I probably should explain. DJ and I have very different taste when it comes to decorating. The last few years, our tree has been his style- soft colors, classic. Our tradition has been to trade off tree styles every few years, so this year starts mine. And what Ikea had was right up my alley- simple, modern, minimalist, and in my favorite color combo- red, black, and white!

So here's what Shannon and I came home with--

Aren't these little gray-bearded santas cute?? They're the whimsy to go with the modern, according to Shannon.

I fell in love with those giant size orbs the minute I saw them. And these have lots of finishes- some matte, some shiny. I think it will look great in our living room, which also happens to be black, red, and white.

That was the extent of our Black Friday shopping. Instead, I spent the day in the dye studio, doing silk scarves. I love doing those in the microwave, it is instant gratification. And I did some discharge after I dyed- three have been in the steamer, three more are in it now. My studio is a disaster!

The counter has stuff all over it, I've got a couple of scarves hanging on my Ikea rack. The sewing area isn't much better, there's a half-finished shirt I started Wednesday night covering the cutting area. I think I have enough energy tonight to get the studio cleaned up,so I can sandwich Blue Tsunami. And, I need to cut out leaves for Autumn Mountains. You can see the fabric I've auditioned in the studio photo, just pinned at the top of the quilt top.

I hope everyone's Thanksgiving was a happy one. Ours was a small group but fun- and probably the most relaxed Thanksgiving prep I can remember. We didn't go overboard, and it sure helps to have three cooks, each doing a part. The best part, working off dinner playing Guitar Hero, Wii tennis and baseball!

Sunday, November 23, 2008

Well, I got somethings done!!

I went into this weekend with good intentions- but had a hard time focusing. I finally decided today that working on something was better than wasting time on the computer, so I cut out a shirt from some fabric I've had laying around awhile. The body and collar are done, all I have left is the sleeves, hem, and buttonholes. It actually fits fairly decently.

And I did get the circles stenciled on Blue Tsunami. I used the clear fabric medium with Pearl-Ex pigments, and like the effect- sparkly but somewhat transparent, exactly what I wanted.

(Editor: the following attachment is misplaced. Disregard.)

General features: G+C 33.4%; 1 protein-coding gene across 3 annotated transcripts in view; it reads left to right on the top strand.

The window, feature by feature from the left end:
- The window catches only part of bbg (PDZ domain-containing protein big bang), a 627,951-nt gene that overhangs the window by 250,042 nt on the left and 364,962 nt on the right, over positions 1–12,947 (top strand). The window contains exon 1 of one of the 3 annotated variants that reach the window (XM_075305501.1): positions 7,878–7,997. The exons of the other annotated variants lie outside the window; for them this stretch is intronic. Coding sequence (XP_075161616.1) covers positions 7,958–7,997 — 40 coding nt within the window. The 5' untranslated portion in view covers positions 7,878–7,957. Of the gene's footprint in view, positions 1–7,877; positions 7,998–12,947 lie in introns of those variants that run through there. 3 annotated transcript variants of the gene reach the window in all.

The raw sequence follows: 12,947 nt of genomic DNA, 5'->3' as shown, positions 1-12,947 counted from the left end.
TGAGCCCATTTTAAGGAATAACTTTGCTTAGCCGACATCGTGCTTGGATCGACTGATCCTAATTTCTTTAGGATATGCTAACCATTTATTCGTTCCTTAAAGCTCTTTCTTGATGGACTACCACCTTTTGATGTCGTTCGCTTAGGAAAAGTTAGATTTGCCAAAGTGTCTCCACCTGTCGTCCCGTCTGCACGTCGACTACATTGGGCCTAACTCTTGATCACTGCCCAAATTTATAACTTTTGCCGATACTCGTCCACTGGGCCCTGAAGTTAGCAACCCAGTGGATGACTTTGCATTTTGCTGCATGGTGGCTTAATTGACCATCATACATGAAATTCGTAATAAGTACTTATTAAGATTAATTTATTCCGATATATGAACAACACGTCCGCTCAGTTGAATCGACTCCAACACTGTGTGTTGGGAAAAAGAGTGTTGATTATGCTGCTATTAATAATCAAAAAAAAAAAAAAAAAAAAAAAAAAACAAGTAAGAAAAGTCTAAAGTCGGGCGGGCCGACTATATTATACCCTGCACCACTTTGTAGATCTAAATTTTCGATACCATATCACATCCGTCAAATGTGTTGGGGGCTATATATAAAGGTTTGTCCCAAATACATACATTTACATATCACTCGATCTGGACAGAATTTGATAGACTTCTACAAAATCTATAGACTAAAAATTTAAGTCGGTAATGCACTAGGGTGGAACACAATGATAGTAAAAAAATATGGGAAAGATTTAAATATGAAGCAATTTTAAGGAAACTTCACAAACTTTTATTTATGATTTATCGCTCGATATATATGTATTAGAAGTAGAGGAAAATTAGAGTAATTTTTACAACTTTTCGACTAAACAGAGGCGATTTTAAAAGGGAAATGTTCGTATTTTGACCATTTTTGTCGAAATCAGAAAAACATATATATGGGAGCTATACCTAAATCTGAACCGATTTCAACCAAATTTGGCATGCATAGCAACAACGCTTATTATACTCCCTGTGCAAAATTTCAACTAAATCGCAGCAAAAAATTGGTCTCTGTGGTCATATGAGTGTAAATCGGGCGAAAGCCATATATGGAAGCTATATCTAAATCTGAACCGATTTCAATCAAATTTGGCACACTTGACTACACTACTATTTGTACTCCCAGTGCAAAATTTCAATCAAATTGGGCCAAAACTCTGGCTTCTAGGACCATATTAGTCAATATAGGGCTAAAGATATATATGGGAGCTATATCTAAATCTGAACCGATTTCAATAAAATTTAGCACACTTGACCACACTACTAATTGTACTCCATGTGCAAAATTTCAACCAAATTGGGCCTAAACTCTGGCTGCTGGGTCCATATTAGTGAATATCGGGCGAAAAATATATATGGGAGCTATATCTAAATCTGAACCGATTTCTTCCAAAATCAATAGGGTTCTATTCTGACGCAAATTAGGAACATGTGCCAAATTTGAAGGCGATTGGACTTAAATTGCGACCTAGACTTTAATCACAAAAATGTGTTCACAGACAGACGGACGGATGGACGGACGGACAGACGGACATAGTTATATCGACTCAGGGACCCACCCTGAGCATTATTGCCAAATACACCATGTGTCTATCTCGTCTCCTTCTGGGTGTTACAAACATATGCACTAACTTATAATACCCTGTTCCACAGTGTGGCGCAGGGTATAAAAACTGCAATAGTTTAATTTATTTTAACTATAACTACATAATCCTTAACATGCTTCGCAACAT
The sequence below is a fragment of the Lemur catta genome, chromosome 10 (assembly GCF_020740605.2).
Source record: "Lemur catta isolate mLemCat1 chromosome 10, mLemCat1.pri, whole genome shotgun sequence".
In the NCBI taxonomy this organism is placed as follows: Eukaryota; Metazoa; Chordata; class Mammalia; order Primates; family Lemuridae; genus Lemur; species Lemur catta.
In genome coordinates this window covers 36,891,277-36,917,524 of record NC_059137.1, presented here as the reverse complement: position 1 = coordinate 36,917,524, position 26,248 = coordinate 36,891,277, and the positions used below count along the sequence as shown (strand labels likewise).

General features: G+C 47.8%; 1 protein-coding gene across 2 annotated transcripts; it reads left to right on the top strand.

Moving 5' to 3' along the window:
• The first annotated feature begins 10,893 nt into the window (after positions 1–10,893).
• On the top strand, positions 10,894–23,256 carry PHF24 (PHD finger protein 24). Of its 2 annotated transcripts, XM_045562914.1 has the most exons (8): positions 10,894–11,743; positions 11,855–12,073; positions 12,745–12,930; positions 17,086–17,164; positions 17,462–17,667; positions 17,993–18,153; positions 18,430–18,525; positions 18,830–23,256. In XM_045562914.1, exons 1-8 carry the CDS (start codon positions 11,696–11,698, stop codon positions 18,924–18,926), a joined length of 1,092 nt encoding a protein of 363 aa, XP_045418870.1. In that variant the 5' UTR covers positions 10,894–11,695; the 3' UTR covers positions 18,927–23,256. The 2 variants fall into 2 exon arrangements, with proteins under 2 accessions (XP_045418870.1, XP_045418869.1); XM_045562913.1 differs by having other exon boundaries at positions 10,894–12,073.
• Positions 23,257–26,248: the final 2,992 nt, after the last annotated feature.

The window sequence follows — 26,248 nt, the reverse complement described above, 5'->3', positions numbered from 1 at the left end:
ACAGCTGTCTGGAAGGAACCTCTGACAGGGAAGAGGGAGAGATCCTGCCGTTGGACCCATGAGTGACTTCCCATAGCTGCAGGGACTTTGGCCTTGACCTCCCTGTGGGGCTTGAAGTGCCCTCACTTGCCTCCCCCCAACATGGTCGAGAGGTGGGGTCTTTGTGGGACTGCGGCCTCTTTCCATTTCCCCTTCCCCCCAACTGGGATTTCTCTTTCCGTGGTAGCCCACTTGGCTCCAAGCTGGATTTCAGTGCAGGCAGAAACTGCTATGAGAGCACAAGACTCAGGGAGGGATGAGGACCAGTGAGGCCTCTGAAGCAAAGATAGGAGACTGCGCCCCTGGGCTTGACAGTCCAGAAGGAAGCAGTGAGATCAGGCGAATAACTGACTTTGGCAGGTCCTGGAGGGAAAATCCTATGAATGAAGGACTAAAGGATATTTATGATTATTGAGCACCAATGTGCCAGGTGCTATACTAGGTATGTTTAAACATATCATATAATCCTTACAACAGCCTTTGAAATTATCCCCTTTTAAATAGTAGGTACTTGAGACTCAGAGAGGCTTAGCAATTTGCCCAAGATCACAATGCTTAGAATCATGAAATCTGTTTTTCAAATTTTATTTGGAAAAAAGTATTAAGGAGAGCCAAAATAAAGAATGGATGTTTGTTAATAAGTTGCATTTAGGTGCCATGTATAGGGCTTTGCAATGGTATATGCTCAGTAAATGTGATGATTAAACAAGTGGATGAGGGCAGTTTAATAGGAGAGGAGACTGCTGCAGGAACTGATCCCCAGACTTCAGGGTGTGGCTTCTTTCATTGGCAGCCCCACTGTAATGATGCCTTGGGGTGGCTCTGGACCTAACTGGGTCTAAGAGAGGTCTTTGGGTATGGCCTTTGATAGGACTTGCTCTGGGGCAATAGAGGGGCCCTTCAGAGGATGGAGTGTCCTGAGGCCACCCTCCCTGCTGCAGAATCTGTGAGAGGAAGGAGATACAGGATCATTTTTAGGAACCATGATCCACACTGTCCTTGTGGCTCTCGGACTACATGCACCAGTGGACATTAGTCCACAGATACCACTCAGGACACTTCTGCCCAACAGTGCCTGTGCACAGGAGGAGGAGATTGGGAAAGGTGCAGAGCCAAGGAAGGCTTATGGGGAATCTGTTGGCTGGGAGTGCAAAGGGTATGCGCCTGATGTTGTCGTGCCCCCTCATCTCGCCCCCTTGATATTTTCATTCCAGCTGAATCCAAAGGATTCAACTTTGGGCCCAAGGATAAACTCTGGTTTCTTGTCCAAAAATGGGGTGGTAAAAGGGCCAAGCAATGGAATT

I checked to see if I have enough batting for Blue and Autumn Mountains- enough for one, but not both. So that meant a trip to JoAnn's for batting yesterday.

And, I have a back for Blue batching. I didn't have anything big enough for the back, so I'm dyeing a piece just for that. Just as well, every other fabric in the quilt I dyed and printed, so why do something different for the back? Autumn Mountains, I'm thinking just the opposite. It's all commercial fabrics, except the leaves which will be hand-dyes. But I think I will just hunt for a wide commercial backing fabric for that one.

Just two days at work this week- it would be nice to get started on quilting one of these pieces. Getting started is always the hardest part for me, I'm so paranoid that I'll screw it up. Once I get started, I'm usually ok. I just hope I'm not feeling so disorganized or unfocused.

Oh, and the Green Chili was awesome, definitely a recipe I'll do again. Here's a link to the recipe on the Food TV website, if you are interested.

Here's hoping your week and Thanksgiving are full of family, food, and plenty to be thankful for.

Friday, November 21, 2008

(Not-so) Lazy Day

I was hoping to get all the grunge work done this morning, but no such luck. It's 4 pm, the last load of laundry is in the washer, our bathroom is cleaned, main and upstairs vacuumed. So it's looking like I won't get to Blue Tsunami until tomorrow, but that's ok- I won't have any distractions. Maybe I can bribe Shannon to put the lasagne for tomorrow's dinner together before she leaves for clinic at 11- that would make it perfect!

And even if I'm not getting to any art today, it feels so good to just be home. I was gone Sunday and Monday nights for work, got home late Tuesday night, then was right back up in Salt Lake Wednesday night for my Surface Design group meeting. And Thursday nights I'm seeing a private client. Ugh, too many late nights away from home.

With no art to post, thought I could tempt you with some food. Before I really got into quilting, I spent lots of time cooking. Two of my kids are definitely 'foodies'- my oldest son is a fantastic chef, a fact his wife greatly appreciates, and Shannon seriously considered culinary arts school before deciding the profession was just too cutthroat for her temperament. And every once in awhile I enjoy getting creative in the kitchen.

I decided I felt like green chili. Usually the first place I'll hunt for a recipe is on the Food TV website, and there was one that sounded good- a four star from Bobby Flay. I got most of my grocery shopping done early today, and found everything I needed for this at Sunflower Market, a wonderful new addition here in Utah.

First, we have onions, green pepper, tomatillos, garlic, and a pasilla pepper roasting in the oven. Yum, the smells are wonderful!

While that's roasting, I brown the pork cubes-